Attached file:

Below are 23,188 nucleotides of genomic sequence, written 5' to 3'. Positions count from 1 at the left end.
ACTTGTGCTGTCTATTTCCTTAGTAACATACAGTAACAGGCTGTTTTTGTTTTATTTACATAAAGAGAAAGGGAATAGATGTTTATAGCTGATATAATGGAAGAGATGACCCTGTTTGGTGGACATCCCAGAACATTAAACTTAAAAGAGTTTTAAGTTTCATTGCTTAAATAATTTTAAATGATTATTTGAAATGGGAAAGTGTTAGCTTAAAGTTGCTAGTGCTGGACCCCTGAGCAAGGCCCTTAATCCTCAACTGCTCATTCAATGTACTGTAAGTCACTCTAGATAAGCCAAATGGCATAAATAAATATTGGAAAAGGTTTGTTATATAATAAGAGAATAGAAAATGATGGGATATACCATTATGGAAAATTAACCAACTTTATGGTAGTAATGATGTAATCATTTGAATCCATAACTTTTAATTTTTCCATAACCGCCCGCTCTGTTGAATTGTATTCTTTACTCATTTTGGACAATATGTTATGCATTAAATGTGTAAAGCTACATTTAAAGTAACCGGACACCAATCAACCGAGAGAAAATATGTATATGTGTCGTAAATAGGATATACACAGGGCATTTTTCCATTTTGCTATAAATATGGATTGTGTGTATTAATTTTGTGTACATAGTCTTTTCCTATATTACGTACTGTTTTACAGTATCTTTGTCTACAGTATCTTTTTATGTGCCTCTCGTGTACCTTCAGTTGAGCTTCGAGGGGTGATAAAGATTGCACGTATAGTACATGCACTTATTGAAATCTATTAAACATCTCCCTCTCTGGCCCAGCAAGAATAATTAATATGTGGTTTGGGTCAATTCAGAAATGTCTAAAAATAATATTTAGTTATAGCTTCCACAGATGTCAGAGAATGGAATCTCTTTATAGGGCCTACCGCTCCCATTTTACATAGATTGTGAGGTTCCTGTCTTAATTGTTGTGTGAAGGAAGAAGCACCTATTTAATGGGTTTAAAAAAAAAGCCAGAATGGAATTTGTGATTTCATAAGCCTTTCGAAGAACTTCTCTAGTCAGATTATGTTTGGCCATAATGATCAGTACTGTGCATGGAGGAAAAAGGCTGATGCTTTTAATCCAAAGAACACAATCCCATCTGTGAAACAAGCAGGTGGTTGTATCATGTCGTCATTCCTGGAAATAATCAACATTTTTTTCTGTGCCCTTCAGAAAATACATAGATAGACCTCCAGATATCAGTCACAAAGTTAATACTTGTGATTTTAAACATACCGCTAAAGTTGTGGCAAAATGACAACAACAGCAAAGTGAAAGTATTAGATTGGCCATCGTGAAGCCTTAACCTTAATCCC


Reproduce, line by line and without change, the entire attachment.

Below are 23,188 nucleotides of genomic sequence, written 5' to 3'. Positions count from 1 at the left end.
ACTTGTGCTGTCTATTTCCTTAGTAACATACAGTAACAGGCTGTTTTTGTTTTATTTACATAAAGAGAAAGGGAATAGATGTTTATAGCTGATATAATGGAAGAGATGACCCTGTTTGGTGGACATCCCAGAACATTAAACTTAAAAGAGTTTTAAGTTTCATTGCTTAAATAATTTTAAATGATTATTTGAAATGGGAAAGTGTTAGCTTAAAGTTGCTAGTGCTGGACCCCTGAGCAAGGCCCTTAATCCTCAACTGCTCATTCAATGTACTGTAAGTCACTCTAGATAAGCCAAATGGCATAAATAAATATTGGAAAAGGTTTGTTATATAATAAGAGAATAGAAAATGATGGGATATACCATTATGGAAAATTAACCAACTTTATGGTAGTAATGATGTAATCATTTGAATCCATAACTTTTAATTTTTCCATAACCGCCCGCTCTGTTGAATTGTATTCTTTACTCATTTTGGACAATATGTTATGCATTAAATGTGTAAAGCTACATTTAAAGTAACCGGACACCAATCAACCGAGAGAAAATATGTATATGTGTCGTAAATAGGATATACACAGGGCATTTTTCCATTTTGCTATAAATATGGATTGTGTGTATTAATTTTGTGTACATAGTCTTTTCCTATATTACGTACTGTTTTACAGTATCTTTGTCTACAGTATCTTTTTATGTGCCTCTCGTGTACCTTCAGTTGAGCTTCGAGGGGTGATAAAGATTGCACGTATAGTACATGCACTTATTGAAATCTATTAAACATCTCCCTCTCTGGCCCAGCAAGAATAATTAATATGTGGTTTGGGTCAATTCAGAAATGTCTAAAAATAATATTTAGTTATAGCTTCCACAGATGTCAGAGAATGGAATCTCTTTATAGGGCCTACCGCTCCCATTTTACATAGATTGTGAGGTTCCTGTCTTAATTGTTGTGTGAAGGAAGAAGCACCTATTTAATGGGTTTAAAAAAAAAGCCAGAATGGAATTTGTGATTTCATAAGCCTTTCGAAGAACTTCTCTAGTCAGATTATGTTTGGCCATAATGATCAGTACTGTGCATGGAGGAAAAAGGCTGATGCTTTTAATCCAAAGAACACAATCCCATCTGTGAAACAAGCAGGTGGTTGTATCATGTCGTCATTCCTGGAAATAATCAACATTTTTTTCTGTGCCCTTCAGAAAATACATAGATAGACCTCCAGATATCAGTCACAAAGTTAATACTTGTGATTTTAAACATACCGCTAAAGTTGTGGCAAAATGACAACAACAGCAAAGTGAAAGTATTAGATTGGCCATCGTGAAGCCTTAACCTTAATCCC